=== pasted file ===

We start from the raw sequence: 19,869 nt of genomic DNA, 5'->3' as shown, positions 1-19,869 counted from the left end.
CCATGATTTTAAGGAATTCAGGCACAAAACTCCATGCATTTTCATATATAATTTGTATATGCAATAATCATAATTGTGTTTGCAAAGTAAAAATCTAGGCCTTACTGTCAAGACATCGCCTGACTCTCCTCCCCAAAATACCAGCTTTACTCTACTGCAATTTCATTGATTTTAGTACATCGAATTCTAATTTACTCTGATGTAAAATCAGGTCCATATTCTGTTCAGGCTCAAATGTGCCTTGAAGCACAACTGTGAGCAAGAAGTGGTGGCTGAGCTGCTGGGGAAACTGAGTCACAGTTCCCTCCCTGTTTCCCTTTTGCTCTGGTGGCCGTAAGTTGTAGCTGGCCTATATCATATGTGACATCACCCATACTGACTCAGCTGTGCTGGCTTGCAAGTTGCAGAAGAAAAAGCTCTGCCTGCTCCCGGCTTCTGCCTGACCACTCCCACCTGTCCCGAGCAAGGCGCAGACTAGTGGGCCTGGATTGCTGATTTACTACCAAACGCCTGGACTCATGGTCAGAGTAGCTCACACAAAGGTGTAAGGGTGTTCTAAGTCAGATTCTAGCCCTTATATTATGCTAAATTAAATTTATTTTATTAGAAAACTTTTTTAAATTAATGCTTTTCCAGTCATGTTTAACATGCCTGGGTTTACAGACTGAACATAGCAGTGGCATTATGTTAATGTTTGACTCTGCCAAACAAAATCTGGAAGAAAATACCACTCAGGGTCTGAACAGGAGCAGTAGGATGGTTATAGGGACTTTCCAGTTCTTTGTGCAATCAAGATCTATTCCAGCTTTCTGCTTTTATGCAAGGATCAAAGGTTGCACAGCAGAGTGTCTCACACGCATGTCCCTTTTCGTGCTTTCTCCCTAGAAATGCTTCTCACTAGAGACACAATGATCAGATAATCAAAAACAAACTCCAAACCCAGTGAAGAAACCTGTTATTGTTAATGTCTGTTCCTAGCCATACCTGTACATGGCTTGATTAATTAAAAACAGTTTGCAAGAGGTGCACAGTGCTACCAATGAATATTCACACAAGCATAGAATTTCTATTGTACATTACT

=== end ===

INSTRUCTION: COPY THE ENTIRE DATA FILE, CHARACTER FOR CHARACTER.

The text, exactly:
We start from the raw sequence: 19,869 nt of genomic DNA, 5'->3' as shown, positions 1-19,869 counted from the left end.
CCATGATTTTAAGGAATTCAGGCACAAAACTCCATGCATTTTCATATATAATTTGTATATGCAATAATCATAATTGTGTTTGCAAAGTAAAAATCTAGGCCTTACTGTCAAGACATCGCCTGACTCTCCTCCCCAAAATACCAGCTTTACTCTACTGCAATTTCATTGATTTTAGTACATCGAATTCTAATTTACTCTGATGTAAAATCAGGTCCATATTCTGTTCAGGCTCAAATGTGCCTTGAAGCACAACTGTGAGCAAGAAGTGGTGGCTGAGCTGCTGGGGAAACTGAGTCACAGTTCCCTCCCTGTTTCCCTTTTGCTCTGGTGGCCGTAAGTTGTAGCTGGCCTATATCATATGTGACATCACCCATACTGACTCAGCTGTGCTGGCTTGCAAGTTGCAGAAGAAAAAGCTCTGCCTGCTCCCGGCTTCTGCCTGACCACTCCCACCTGTCCCGAGCAAGGCGCAGACTAGTGGGCCTGGATTGCTGATTTACTACCAAACGCCTGGACTCATGGTCAGAGTAGCTCACACAAAGGTGTAAGGGTGTTCTAAGTCAGATTCTAGCCCTTATATTATGCTAAATTAAATTTATTTTATTAGAAAACTTTTTTAAATTAATGCTTTTCCAGTCATGTTTAACATGCCTGGGTTTACAGACTGAACATAGCAGTGGCATTATGTTAATGTTTGACTCTGCCAAACAAAATCTGGAAGAAAATACCACTCAGGGTCTGAACAGGAGCAGTAGGATGGTTATAGGGACTTTCCAGTTCTTTGTGCAATCAAGATCTATTCCAGCTTTCTGCTTTTATGCAAGGATCAAAGGTTGCACAGCAGAGTGTCTCACACGCATGTCCCTTTTCGTGCTTTCTCCCTAGAAATGCTTCTCACTAGAGACACAATGATCAGATAATCAAAAACAAACTCCAAACCCAGTGAAGAAACCTGTTATTGTTAATGTCTGTTCCTAGCCATACCTGTACATGGCTTGATTAATTAAAAACAGTTTGCAAGAGGTGCACAGTGCTACCAATGAATATTCACACAAGCATAGAATTTCTATTGTACATTACT